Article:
Tw of my favorites are family preservation funds; after all, the only way to solve the orphan crisis is to prevent kids from being orphaned in the first place. So check out:

The Unity Fund from Love Without Boundaries

The Family Preservation Initiative from Ethica

So get out there and do your part for adoption awareness -- awareness of ALL the issues in adoption, the good and bad, the happy and sad. That's the awareness the public needs, that's the awareness you need to help your child.

13 comments:

Anonymous said...

it's official, you've lost your marbles! can't you just relax a bit? can't families celebrate adoption? are you serious? recommending graff's articles? do you think all IA kids are stolen? get over yourself. can you admit that adoption can be and usually is a beautiful thing? you put so many negative (inaccurate) thoughts in the minds of so many people. like i'm going to send graff's crappy (redundant and dated) articles to family and friends to basically tell them my child is likely stolen? good lord!!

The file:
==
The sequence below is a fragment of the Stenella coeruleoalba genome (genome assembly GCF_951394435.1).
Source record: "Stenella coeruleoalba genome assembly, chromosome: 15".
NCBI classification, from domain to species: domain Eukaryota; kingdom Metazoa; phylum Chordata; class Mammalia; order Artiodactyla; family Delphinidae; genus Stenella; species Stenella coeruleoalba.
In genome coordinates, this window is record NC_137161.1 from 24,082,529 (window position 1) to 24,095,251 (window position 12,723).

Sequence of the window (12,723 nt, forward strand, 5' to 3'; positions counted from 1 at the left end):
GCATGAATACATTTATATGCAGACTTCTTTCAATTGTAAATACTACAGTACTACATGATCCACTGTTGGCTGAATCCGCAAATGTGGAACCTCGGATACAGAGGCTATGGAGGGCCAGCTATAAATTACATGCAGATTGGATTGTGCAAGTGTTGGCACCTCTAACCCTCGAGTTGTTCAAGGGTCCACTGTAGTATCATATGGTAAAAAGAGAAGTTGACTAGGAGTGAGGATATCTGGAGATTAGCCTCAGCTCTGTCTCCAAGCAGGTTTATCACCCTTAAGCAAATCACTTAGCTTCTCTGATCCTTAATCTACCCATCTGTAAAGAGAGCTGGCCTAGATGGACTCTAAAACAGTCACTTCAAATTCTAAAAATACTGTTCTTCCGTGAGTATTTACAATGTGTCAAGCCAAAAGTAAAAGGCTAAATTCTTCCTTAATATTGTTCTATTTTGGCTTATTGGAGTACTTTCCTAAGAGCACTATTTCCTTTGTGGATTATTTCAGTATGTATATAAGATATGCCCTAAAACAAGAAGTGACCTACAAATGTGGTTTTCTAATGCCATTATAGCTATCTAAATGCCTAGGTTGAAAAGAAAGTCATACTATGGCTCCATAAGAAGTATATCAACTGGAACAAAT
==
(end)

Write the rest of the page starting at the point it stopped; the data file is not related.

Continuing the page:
Anonymous said...

p.s. i wouldn't give a dime to ethica, pear or unicef. all three prevent kids from finding loving families whether you believe that or not. my money goes to orphanages and agencies in our child's birth country and to any organization that SUPPORTS adoption.

Linda said...

Excellent post, Malinda. And anon- November is NOT for celebrating adoption. It's about education, and it's about FOSTER CARE

Anonymous said...

something wrong in Paradise, adoption corruption

http://all-about-orphans.blogspot.com

Mei-Ling said...

"can you admit that adoption can be and usually is a beautiful thing?"

Well, I don't know. The media, books, magazines, news articles, other adoptive parents, prospective parents, the public at large, actors, and more media all constantly say how wonderful adoption is.

Do we really need it to be reiterated?